With these words, written in 1949, Graham acknowledged the reality that investors are human. Though he had written an 800-page book on techniques to analyze stocks and bonds, Graham understood that investing is as much about human psychology as it is about numerical analysis.
In the decades since Graham’s passing, an entire field has emerged at the intersection of psychology and finance.
I HAVE NEVER broken a New Year’s resolution—because, until this year, I’ve never made one. But now that I’m retired, with time on my hands, I figure my wife and I ought to challenge ourselves with 10 financial resolutions for 2020:
We’ll continually monitor routine spending with the goal of reducing or eliminating at least half-a-dozen expenses this year. That’s one every two months. Phone companies, internet providers and insurers, be warned: Here we come.
WANT TO IMPROVE your investment results? The deadly sins below are not only among the most serious financial transgressions, but also they’re among the most common. I firmly believe that, if you eradicate these 12 sins from your financial life, you’ll have a better-performing portfolio.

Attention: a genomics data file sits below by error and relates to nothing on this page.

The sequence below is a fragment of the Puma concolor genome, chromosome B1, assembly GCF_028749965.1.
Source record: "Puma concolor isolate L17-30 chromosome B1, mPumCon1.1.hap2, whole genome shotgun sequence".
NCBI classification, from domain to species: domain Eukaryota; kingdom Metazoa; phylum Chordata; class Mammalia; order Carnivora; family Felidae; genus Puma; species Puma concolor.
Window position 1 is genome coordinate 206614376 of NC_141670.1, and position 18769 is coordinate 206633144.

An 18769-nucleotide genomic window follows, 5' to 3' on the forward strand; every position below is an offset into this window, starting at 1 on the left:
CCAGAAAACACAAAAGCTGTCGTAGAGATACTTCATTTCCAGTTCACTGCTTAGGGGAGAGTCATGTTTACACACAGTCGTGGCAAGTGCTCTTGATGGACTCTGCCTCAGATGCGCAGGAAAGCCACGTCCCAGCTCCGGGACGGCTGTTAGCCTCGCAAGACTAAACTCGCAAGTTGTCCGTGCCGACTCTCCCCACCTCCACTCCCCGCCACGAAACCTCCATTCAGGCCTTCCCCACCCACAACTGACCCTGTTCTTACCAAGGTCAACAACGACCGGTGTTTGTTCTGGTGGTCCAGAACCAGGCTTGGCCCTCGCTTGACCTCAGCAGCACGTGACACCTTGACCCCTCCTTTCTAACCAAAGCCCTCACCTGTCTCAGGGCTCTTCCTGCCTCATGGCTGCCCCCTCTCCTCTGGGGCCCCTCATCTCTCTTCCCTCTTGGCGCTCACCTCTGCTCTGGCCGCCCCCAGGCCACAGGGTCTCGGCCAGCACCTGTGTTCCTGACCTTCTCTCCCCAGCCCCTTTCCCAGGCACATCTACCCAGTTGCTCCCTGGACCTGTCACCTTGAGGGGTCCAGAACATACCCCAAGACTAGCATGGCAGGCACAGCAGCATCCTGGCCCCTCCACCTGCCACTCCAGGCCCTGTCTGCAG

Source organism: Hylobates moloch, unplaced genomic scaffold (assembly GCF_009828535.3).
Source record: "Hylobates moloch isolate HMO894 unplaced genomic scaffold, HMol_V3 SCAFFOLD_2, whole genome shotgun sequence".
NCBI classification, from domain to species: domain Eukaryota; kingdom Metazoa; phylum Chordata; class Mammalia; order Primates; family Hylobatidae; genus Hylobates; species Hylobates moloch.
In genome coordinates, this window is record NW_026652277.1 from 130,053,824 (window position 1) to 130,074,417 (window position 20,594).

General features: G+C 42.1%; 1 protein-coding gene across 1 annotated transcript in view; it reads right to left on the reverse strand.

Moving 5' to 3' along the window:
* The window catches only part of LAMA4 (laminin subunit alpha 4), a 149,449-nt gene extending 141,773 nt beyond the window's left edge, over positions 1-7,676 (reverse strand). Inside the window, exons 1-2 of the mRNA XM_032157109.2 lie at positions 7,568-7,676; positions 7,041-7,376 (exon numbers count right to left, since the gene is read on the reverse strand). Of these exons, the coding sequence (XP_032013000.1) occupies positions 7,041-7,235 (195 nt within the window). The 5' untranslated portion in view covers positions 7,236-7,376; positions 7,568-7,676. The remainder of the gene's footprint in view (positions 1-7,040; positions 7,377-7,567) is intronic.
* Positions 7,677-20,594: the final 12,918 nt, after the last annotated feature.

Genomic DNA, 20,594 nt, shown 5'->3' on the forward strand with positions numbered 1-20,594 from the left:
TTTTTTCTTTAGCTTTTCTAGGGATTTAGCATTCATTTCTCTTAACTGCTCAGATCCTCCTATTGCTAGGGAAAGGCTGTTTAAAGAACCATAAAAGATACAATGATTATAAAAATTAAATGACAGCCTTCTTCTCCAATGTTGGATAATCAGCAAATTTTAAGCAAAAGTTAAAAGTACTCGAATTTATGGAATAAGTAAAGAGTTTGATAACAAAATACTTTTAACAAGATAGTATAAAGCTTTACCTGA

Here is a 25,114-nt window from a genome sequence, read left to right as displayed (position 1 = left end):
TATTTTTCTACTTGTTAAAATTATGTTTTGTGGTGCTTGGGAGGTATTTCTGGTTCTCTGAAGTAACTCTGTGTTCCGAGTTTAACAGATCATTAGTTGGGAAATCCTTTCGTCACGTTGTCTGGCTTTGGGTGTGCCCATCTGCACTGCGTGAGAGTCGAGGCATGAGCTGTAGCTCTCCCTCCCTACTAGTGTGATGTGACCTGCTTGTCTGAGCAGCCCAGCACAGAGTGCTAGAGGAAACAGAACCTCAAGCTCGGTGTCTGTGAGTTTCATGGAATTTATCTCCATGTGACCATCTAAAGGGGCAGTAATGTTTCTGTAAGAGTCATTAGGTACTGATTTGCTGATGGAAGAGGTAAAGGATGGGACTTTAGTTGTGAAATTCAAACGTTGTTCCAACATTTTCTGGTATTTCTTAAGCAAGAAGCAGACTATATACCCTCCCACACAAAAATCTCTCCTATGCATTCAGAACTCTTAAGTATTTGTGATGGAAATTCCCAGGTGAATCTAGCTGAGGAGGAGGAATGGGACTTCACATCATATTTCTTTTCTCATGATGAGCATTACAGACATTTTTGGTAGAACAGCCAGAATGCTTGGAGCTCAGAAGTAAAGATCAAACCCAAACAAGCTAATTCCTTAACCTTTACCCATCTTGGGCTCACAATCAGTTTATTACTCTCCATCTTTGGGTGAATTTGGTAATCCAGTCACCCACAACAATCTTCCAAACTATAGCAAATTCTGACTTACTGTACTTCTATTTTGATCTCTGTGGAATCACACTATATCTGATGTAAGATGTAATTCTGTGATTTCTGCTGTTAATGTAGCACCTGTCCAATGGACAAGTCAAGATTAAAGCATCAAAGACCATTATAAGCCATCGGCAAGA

1. Pride: Thinking you can beat the market by picking individual stocks, selecting actively managed funds or timing the market.
Antidote: Humility. By humbly accepting “average” returns through low-cost index funds,
DEAR READER, I may write for you. But I also write for myself. Many of my articles grow out of intriguing ideas I stumble across or half-baked notions I want to explore further. The next thing I know, I’m scouring the internet for additional information and typing furiously on my laptop, all because I’m interested—and I hope you will be, too.
The good news is, after 34 years of writing about finance, I’m still learning things and still tripping across topics I’m curious about.